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Student Spotlight: Matthew Cowan Brings Knowledge Management to Cybersecurity

Featured Student: Matt Cowan

Location: Knoxville, Tennessee

Education/Career Background: I finished undergraduate in 2014 at the University of Alabama, where I studied geology. Between then and now, I worked largely in real estate and hospitality.

Why information sciences?

I came to the School of Information Sciences because I realized there’s such a gap in how many people understand so many processes and how they have access to those processes – I was interested in that blend of resource development and resource deployment. I’m a generally curious person, I like learning and I like when learning is easy, and finding things to facilitate that was appealing to me. Having a career where I could really use my curiosity and use the fact that I’m a novice at most things and leverage that to say, “How can we make this as easy and accessible as possible?” – both at the organizational level and with a piece of content itself, was really appealing.

What pathway are you interested in?

I was part of the CALL group that started in fall 2020, but with this job and the financial situation with COVID, I needed to accelerate my program and graduate this fall. The CALL program was all about servicing the information needs of scientists and researchers, which is really what led me to cybersecurity, because so much of the scientific research is dense and unreachable by the public.

I became really interested in the technology aspect of that – hearing about the scale of data and information and all the different parties involved along the lifecycle of a project, there’s a lot of avenues to get in on this. I have been, in a really naïve way, interested in computer science and technology for a long time because I didn’t understand it for quite a while. So I decided to pursue some certifications in cybersecurity. I passed the Security+ exam this summer, which is an entry level cybersecurity certification. I think I chose cybersecurity as the direction I wanted to go because there’s so little layperson information out there about it. It’s so increasingly relevant, there’s so much room for people to get into it.

What is your current job?

I work for a Security Information and Event Management (SIEM) company. We basically develop and sell tools for our clients to analyze their traffic, endpoints, and user behavior so they can stay on top of who is accessing what and how it’s being accessed in order to detect, recognize, and respond to security incidents, or hacks. We build the tools and provide all the supporting informational needs for them to use them but we don’t monitor their systems ourselves.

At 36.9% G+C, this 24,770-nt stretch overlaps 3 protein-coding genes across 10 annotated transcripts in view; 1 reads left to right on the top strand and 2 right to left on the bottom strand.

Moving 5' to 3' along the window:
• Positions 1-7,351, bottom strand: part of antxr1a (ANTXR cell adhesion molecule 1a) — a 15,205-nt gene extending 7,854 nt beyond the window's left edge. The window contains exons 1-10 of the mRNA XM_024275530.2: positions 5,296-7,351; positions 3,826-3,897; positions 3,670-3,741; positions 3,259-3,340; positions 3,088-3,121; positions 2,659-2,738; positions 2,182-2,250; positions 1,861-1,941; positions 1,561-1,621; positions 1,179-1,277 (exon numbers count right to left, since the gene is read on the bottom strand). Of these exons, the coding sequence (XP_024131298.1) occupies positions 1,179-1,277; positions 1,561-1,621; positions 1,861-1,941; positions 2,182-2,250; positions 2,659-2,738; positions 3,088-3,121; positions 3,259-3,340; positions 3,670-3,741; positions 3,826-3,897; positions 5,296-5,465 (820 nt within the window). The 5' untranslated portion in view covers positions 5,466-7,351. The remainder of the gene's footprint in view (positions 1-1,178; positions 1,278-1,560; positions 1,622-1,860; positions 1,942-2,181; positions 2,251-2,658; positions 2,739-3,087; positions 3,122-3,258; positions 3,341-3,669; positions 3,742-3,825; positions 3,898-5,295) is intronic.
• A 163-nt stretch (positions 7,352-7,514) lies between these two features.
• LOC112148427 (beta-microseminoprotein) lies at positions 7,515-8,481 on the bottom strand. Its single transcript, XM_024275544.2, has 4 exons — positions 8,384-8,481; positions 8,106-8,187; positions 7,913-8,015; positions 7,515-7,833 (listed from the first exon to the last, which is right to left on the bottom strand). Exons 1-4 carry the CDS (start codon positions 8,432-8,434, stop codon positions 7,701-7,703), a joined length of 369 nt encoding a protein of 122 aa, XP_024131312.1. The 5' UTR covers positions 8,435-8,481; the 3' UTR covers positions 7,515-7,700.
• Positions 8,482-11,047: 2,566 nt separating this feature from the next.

I work on the training and enablement team, right now I’m a generalist. I started as an intern this summer focusing on knowledge management, and through my work there I ended up getting hired full-time. Basically my job is to understand all the different information assets and moving parts and connect people to them when they need them. I interface with my internal organization a lot, but we also have a community platform that is like a forum for our clients.

Right now I’m running a knowledge management audit to really pinpoint what’s the current lay of the land, where our subject matter experts are within the company, who has the information – some of them slip through the cracks. At the university, it’s easy to find the experts because they have a PhD, but at a company like this, someone may be super knowledgeable and not everyone realizes it. So this is about understanding who those people are and setting up ways to offload that information either in documentation or in a video so people can constantly be learning without having to take time out of someone’s day. It’s also about recognizing where our resource gaps as a whole are, things move quickly in technology so we have a lot of documentation and teaching to stay up to date on.

Helping manage the community is another project; if our researchers have found a solution to a zero-day hack (which means it is an unknown hack), I work with engineers, and as they develop solutions and tools, I edit those and share them with the community. We also have a specific release calendar for more organized content. That’s been a big goal recently, we want to get our operations pretty tight so we have some extra space to pursue more diverse content types and host more events.

Obviously we have an internal resource bank for people who work there and need certain types of information, and then our clients need another type of information and they access that differently. The community side is almost like a little private forum message board.